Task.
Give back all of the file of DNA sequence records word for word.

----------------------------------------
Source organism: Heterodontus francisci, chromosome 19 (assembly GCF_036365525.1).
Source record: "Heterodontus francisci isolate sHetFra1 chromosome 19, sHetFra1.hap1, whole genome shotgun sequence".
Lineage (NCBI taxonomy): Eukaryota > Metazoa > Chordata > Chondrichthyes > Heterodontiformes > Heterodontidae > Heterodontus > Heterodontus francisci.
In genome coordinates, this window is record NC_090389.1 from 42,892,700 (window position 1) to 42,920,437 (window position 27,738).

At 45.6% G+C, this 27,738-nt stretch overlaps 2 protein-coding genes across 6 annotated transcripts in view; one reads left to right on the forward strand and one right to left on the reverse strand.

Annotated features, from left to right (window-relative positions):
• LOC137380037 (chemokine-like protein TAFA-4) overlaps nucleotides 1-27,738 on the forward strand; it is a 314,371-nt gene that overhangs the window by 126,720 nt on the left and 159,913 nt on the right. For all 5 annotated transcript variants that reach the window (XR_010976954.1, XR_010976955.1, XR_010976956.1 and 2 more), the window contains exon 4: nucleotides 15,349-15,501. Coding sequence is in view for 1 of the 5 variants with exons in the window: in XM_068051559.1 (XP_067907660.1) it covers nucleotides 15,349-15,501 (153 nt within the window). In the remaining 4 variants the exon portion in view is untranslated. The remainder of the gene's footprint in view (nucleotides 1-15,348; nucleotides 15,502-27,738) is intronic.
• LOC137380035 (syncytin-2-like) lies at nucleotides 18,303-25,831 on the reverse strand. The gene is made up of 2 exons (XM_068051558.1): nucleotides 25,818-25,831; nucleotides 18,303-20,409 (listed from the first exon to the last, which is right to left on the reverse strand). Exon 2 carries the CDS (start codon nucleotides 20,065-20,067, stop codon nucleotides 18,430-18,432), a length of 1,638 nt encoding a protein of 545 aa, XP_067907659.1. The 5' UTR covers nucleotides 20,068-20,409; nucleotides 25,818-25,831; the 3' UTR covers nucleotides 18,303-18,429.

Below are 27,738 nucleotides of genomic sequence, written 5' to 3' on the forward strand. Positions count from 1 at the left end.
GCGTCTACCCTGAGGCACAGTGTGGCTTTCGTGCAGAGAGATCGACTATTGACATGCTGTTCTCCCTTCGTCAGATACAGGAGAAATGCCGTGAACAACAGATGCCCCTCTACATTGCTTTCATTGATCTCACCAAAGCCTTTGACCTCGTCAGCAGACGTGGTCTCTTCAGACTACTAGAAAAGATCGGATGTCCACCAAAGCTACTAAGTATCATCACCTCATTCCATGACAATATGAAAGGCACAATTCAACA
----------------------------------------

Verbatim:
Source organism: Heterodontus francisci, chromosome 19 (assembly GCF_036365525.1).
Source record: "Heterodontus francisci isolate sHetFra1 chromosome 19, sHetFra1.hap1, whole genome shotgun sequence".
Lineage (NCBI taxonomy): Eukaryota > Metazoa > Chordata > Chondrichthyes > Heterodontiformes > Heterodontidae > Heterodontus > Heterodontus francisci.
In genome coordinates, this window is record NC_090389.1 from 42,892,700 (window position 1) to 42,920,437 (window position 27,738).

At 45.6% G+C, this 27,738-nt stretch overlaps 2 protein-coding genes across 6 annotated transcripts in view; one reads left to right on the forward strand and one right to left on the reverse strand.

Annotated features, from left to right (window-relative positions):
• LOC137380037 (chemokine-like protein TAFA-4) overlaps nucleotides 1-27,738 on the forward strand; it is a 314,371-nt gene that overhangs the window by 126,720 nt on the left and 159,913 nt on the right. For all 5 annotated transcript variants that reach the window (XR_010976954.1, XR_010976955.1, XR_010976956.1 and 2 more), the window contains exon 4: nucleotides 15,349-15,501. Coding sequence is in view for 1 of the 5 variants with exons in the window: in XM_068051559.1 (XP_067907660.1) it covers nucleotides 15,349-15,501 (153 nt within the window). In the remaining 4 variants the exon portion in view is untranslated. The remainder of the gene's footprint in view (nucleotides 1-15,348; nucleotides 15,502-27,738) is intronic.
• LOC137380035 (syncytin-2-like) lies at nucleotides 18,303-25,831 on the reverse strand. The gene is made up of 2 exons (XM_068051558.1): nucleotides 25,818-25,831; nucleotides 18,303-20,409 (listed from the first exon to the last, which is right to left on the reverse strand). Exon 2 carries the CDS (start codon nucleotides 20,065-20,067, stop codon nucleotides 18,430-18,432), a length of 1,638 nt encoding a protein of 545 aa, XP_067907659.1. The 5' UTR covers nucleotides 20,068-20,409; nucleotides 25,818-25,831; the 3' UTR covers nucleotides 18,303-18,429.

Below are 27,738 nucleotides of genomic sequence, written 5' to 3' on the forward strand. Positions count from 1 at the left end.
GCGTCTACCCTGAGGCACAGTGTGGCTTTCGTGCAGAGAGATCGACTATTGACATGCTGTTCTCCCTTCGTCAGATACAGGAGAAATGCCGTGAACAACAGATGCCCCTCTACATTGCTTTCATTGATCTCACCAAAGCCTTTGACCTCGTCAGCAGACGTGGTCTCTTCAGACTACTAGAAAAGATCGGATGTCCACCAAAGCTACTAAGTATCATCACCTCATTCCATGACAATATGAAAGGCACAATTCAACA